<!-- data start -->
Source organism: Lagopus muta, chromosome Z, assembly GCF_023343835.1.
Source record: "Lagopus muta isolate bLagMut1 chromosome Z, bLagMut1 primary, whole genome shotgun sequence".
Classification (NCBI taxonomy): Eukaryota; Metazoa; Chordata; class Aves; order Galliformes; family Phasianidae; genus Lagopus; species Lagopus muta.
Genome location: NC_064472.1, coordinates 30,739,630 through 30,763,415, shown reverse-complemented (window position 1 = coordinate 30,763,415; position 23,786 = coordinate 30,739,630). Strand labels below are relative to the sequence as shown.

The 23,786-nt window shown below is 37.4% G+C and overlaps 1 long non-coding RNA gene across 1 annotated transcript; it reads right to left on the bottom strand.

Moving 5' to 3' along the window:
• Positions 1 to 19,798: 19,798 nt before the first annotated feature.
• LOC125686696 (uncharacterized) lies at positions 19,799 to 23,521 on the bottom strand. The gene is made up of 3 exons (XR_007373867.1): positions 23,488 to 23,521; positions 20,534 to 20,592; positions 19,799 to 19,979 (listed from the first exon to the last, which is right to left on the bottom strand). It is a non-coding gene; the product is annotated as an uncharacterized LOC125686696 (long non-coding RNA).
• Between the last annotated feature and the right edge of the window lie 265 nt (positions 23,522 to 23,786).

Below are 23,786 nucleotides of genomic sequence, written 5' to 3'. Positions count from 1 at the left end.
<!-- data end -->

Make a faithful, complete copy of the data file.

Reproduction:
Source organism: Lagopus muta, chromosome Z, assembly GCF_023343835.1.
Source record: "Lagopus muta isolate bLagMut1 chromosome Z, bLagMut1 primary, whole genome shotgun sequence".
Classification (NCBI taxonomy): Eukaryota; Metazoa; Chordata; class Aves; order Galliformes; family Phasianidae; genus Lagopus; species Lagopus muta.
Genome location: NC_064472.1, coordinates 30,739,630 through 30,763,415, shown reverse-complemented (window position 1 = coordinate 30,763,415; position 23,786 = coordinate 30,739,630). Strand labels below are relative to the sequence as shown.

The 23,786-nt window shown below is 37.4% G+C and overlaps 1 long non-coding RNA gene across 1 annotated transcript; it reads right to left on the bottom strand.

Moving 5' to 3' along the window:
• Positions 1 to 19,798: 19,798 nt before the first annotated feature.
• LOC125686696 (uncharacterized) lies at positions 19,799 to 23,521 on the bottom strand. The gene is made up of 3 exons (XR_007373867.1): positions 23,488 to 23,521; positions 20,534 to 20,592; positions 19,799 to 19,979 (listed from the first exon to the last, which is right to left on the bottom strand). It is a non-coding gene; the product is annotated as an uncharacterized LOC125686696 (long non-coding RNA).
• Between the last annotated feature and the right edge of the window lie 265 nt (positions 23,522 to 23,786).

Below are 23,786 nucleotides of genomic sequence, written 5' to 3'. Positions count from 1 at the left end.